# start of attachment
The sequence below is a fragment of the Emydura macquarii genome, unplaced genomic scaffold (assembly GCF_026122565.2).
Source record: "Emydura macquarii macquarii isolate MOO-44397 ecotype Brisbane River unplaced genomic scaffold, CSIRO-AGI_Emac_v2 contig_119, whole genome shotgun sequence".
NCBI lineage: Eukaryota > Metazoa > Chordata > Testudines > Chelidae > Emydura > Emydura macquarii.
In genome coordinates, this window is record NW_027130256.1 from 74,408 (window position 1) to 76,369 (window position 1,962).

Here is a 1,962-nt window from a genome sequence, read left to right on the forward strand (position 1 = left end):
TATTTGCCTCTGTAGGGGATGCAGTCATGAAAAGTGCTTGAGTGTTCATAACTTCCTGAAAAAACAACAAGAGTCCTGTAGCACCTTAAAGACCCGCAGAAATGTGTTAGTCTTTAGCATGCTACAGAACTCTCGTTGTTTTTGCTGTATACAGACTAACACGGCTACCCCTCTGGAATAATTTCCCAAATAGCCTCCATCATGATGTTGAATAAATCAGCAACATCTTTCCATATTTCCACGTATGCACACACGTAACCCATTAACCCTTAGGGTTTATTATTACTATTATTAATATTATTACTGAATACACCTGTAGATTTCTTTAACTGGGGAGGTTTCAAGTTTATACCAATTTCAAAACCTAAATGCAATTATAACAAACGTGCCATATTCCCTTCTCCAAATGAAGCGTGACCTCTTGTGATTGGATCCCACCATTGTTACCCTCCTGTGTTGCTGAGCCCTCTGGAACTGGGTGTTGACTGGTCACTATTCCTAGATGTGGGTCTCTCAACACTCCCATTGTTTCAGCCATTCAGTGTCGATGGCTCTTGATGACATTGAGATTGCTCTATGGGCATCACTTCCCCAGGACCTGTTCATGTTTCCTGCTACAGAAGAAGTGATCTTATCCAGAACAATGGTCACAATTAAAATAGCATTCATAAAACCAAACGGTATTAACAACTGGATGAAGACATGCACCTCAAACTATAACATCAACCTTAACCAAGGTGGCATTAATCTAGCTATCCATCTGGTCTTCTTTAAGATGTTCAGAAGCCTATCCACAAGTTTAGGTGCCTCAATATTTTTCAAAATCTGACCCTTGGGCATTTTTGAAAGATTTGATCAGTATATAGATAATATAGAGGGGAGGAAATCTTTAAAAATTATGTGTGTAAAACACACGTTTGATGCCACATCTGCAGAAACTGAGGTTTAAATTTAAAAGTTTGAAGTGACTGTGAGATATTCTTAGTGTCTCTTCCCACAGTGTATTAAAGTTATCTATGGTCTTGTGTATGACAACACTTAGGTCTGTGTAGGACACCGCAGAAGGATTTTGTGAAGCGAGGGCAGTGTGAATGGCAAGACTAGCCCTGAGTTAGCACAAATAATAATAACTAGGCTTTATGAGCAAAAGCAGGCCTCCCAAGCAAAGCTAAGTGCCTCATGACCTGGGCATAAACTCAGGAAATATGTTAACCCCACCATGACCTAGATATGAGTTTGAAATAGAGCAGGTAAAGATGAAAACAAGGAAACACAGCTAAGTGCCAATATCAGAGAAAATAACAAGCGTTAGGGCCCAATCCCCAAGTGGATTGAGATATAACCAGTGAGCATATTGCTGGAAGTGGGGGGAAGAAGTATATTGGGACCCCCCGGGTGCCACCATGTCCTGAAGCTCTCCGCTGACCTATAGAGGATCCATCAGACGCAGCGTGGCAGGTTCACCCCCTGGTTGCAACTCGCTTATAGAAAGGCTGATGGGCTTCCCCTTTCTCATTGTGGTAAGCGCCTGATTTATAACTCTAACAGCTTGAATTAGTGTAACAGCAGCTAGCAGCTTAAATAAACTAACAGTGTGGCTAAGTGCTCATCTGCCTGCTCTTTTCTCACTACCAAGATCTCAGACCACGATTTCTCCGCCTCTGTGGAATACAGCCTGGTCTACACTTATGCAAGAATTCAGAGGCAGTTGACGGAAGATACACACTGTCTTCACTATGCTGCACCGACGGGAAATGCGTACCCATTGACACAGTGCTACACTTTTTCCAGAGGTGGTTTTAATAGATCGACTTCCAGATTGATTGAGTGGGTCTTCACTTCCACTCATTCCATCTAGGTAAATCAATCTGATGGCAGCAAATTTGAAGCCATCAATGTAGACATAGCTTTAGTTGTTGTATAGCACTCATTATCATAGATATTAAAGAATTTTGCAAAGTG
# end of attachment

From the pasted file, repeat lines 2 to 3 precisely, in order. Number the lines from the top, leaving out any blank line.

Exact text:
Source record: "Emydura macquarii macquarii isolate MOO-44397 ecotype Brisbane River unplaced genomic scaffold, CSIRO-AGI_Emac_v2 contig_119, whole genome shotgun sequence".
NCBI lineage: Eukaryota > Metazoa > Chordata > Testudines > Chelidae > Emydura > Emydura macquarii.